The last thing we discussed was our impending move to New Jersey. Dr. Bienvenue did his fellowship at Memorial Sloan-Kettering so we chatted about New York and New Jersey. He gave me some excellent advice on moving to this foreign area that is the northeast. He also very generously offered to set me up with someone from MSK since I don't have anyone lined up to see me locally once I get up there. If you're in BR or the surrounding area and need a good Hematologist/Oncologist, I'd very highly recommend him.

I should be doing my taxes or culling my belongings in anticipation of the big move, but I can't seem to get motivated. There's a stack of papers 12 inches high waiting to get filed and several boxes of paper waiting to get sorted. I think I'll let them wait until tomorrow or the next day.

Wednesday, February 18, 2009

Unbearable cuteness




A very dear friend just emailed me to let me know that she'd received the items that I'd knit for her little girl and baby on the way. While I was knitting the items, I promised myself that I'd remember to take a picture of the sweater and beret. Did I? No, of course not. I wish that I could blame it on chemo brain, but I can't. I'm just not one of those people. It never occurs to me to take pictures of anything. Thankfully, Heather sent a picture of her precious little girl wearing the hat. You can't see it very well, but I thought I might be forgiven once you see what an adorable model Heather's little one is. Now I just need to get permission from Caroline to post pictures of her adorable little guy modeling his gifts so you can see what I was doing during clinic.




Tuesday, February 17, 2009

For the last two years I've spent a relatively small amount of time driving and when I do drive, it's Chris's truck. Since Chris is gone with the truck and I have a doctor's appointment on Thursday, I thought I should get reacquainted with my car. It's a 2000 Altima and I haven't set foot in it in two years. It was a revelation to say the least.

I felt like I was driving around in a trench next to all of the SUV's on the road. It was just surreal after so long. The biggest revelation came when I tried to get out of the car. Because it's slung so low to the ground, I had to struggle to stand up out of it. It really made me realize that I'm nowhere near normal, no matter how much I feel that I am. At first, I thought I would have to pull myself out of it by hanging on the door. Thankfully, I was able to get to a standing position after a minute or so. It was quite frustrating. I imagine the feeling was very similar to what a child feels when they figure out that they can't do something. I'm proud to say that I didn't burst into tears or throw a tantrum like I might have as a kid.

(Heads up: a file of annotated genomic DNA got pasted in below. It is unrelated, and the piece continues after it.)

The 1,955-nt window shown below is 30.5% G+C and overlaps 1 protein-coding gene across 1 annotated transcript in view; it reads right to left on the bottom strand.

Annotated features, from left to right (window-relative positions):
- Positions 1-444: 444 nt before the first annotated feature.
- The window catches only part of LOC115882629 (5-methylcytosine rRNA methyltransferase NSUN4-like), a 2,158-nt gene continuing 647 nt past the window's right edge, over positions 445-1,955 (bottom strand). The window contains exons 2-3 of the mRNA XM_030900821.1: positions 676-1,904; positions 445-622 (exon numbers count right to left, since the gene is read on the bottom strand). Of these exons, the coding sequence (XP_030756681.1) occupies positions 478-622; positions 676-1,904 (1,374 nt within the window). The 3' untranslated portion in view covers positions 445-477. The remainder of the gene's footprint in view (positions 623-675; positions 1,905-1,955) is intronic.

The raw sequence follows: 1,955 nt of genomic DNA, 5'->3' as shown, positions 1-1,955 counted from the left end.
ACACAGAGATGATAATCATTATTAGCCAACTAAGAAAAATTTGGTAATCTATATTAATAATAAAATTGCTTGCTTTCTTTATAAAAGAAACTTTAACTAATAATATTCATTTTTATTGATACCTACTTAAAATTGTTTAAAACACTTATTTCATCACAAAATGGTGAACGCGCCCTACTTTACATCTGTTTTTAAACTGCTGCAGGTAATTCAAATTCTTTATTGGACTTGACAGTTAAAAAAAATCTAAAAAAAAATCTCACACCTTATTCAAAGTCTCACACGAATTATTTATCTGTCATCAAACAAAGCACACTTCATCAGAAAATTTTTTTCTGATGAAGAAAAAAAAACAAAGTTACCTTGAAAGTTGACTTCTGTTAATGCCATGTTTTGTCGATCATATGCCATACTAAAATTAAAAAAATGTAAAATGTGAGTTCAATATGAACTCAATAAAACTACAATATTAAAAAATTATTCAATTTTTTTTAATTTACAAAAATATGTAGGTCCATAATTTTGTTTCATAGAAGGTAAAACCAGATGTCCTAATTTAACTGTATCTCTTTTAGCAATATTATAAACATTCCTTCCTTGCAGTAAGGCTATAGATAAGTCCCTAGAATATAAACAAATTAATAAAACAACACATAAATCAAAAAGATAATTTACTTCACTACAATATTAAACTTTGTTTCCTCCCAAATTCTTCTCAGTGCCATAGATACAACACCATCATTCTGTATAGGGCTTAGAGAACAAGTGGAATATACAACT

In other news, a new side effect has presented itself now that I've been taking Noxafil for almost two weeks. I am so unbelievably irritable. It's not rational in the least. I admit that there are a handful of things that push my buttons instantly on a regular basis and if you know me, you know what they are. Now everything sets me off, no matter how small. As ironic as it sounds, this irritates me to no end. I'm doing my best to rein it in, but I don't think I'm being very successful. All I can say is, poor Chris. The man really loves me to put up with all of this. My fingers are crossed that this all evens out like it did for the steroids.

Speaking of, I started my second to last taper of Medrol. I have a little less than two weeks at 16mg, then I step down to 8mg for two weeks. This is an accelerated schedule thanks to my transplant doctor. If I had stayed on the original schedule, I wouldn't have finished until late April, early May. If the GvHD remains under control, then I can get off of the steroids. Bye-bye furry chipmunk face. I am definitely not going to miss all of that facial hair. Now I have to focus on losing the ten pounds that I've put on. One of my nurses insists that it's mostly water weight. I'll concede that some of it may be, but for the most part, it's fat. Wii fit to the rescue!

I still have labs on Thursday, so I'll post more then.

Sunday, February 15, 2009

Home alone...well, kind of

Chris accepted the job in New Jersey, so he left this morning for a week of training at the home office. Then he'll have to find a place for us to live so I can finally make a commitment to one of the many moving companies that call me all day long. Seriously, you call for one quote and you're on these people's hit list forever. The logistics of this whole affair seem a little overwhelming at the moment, but I know people do this everyday, so we'll pull it off, too.

Dixie is in charge of looking after my day to day, but truth be known, there isn't a lot to look after. I just have to remember to take my temperature and report back to Chris. Taking my medicine is an automatic thing and Wii fit stares me in the face everytime I walk through the living room. In a nutshell, that's my entire day.

Since I started using Wii fit more regularly, i.e. at least 3 times a week, I've noticed that I haven't been having problems with my knees. I have developed a new problem with my ankles, but I think it's non-related. I've started getting cramps in my feet and ankles at night. If I don't get up and walk to stretch the muscles, the cramps start to radiate up my legs all the way to my hips. My ankles will lock with my toes pointing inward and it's very difficult for me to get them to move. It's almost as if there's a disconnect between my brain and the muscles that are spasming. It's painful in the sense that it's a charlie horse, but nothing like the pain I was enduring with the nightly knee episodes. I've reported it to my transplant team and they don't seem worried. It's probably just another manifestation of GvHD.